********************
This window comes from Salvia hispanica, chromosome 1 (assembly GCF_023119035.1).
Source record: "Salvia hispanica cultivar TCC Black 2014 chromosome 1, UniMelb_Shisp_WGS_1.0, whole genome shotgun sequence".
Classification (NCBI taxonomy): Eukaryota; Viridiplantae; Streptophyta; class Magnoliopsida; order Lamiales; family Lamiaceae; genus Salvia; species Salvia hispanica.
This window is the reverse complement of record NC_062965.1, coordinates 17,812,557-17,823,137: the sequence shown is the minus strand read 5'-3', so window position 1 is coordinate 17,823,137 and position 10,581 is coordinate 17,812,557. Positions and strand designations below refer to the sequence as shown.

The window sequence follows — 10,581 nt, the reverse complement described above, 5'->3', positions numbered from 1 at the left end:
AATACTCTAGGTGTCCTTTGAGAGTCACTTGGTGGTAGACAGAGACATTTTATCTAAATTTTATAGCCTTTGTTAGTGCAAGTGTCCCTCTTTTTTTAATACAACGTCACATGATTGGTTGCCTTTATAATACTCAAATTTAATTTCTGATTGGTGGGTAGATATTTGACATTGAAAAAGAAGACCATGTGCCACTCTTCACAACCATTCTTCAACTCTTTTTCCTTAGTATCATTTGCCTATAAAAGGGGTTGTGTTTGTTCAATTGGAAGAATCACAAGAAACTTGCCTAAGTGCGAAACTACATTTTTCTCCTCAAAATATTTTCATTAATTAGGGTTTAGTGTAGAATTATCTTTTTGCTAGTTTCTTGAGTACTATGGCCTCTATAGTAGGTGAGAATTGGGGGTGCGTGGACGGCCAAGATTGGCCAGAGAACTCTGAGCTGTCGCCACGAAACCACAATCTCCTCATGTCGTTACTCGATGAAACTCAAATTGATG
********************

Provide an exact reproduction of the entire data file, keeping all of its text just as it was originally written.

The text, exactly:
This window comes from Salvia hispanica, chromosome 1 (assembly GCF_023119035.1).
Source record: "Salvia hispanica cultivar TCC Black 2014 chromosome 1, UniMelb_Shisp_WGS_1.0, whole genome shotgun sequence".
Classification (NCBI taxonomy): Eukaryota; Viridiplantae; Streptophyta; class Magnoliopsida; order Lamiales; family Lamiaceae; genus Salvia; species Salvia hispanica.
This window is the reverse complement of record NC_062965.1, coordinates 17,812,557-17,823,137: the sequence shown is the minus strand read 5'-3', so window position 1 is coordinate 17,823,137 and position 10,581 is coordinate 17,812,557. Positions and strand designations below refer to the sequence as shown.

The window sequence follows — 10,581 nt, the reverse complement described above, 5'->3', positions numbered from 1 at the left end:
AATACTCTAGGTGTCCTTTGAGAGTCACTTGGTGGTAGACAGAGACATTTTATCTAAATTTTATAGCCTTTGTTAGTGCAAGTGTCCCTCTTTTTTTAATACAACGTCACATGATTGGTTGCCTTTATAATACTCAAATTTAATTTCTGATTGGTGGGTAGATATTTGACATTGAAAAAGAAGACCATGTGCCACTCTTCACAACCATTCTTCAACTCTTTTTCCTTAGTATCATTTGCCTATAAAAGGGGTTGTGTTTGTTCAATTGGAAGAATCACAAGAAACTTGCCTAAGTGCGAAACTACATTTTTCTCCTCAAAATATTTTCATTAATTAGGGTTTAGTGTAGAATTATCTTTTTGCTAGTTTCTTGAGTACTATGGCCTCTATAGTAGGTGAGAATTGGGGGTGCGTGGACGGCCAAGATTGGCCAGAGAACTCTGAGCTGTCGCCACGAAACCACAATCTCCTCATGTCGTTACTCGATGAAACTCAAATTGATG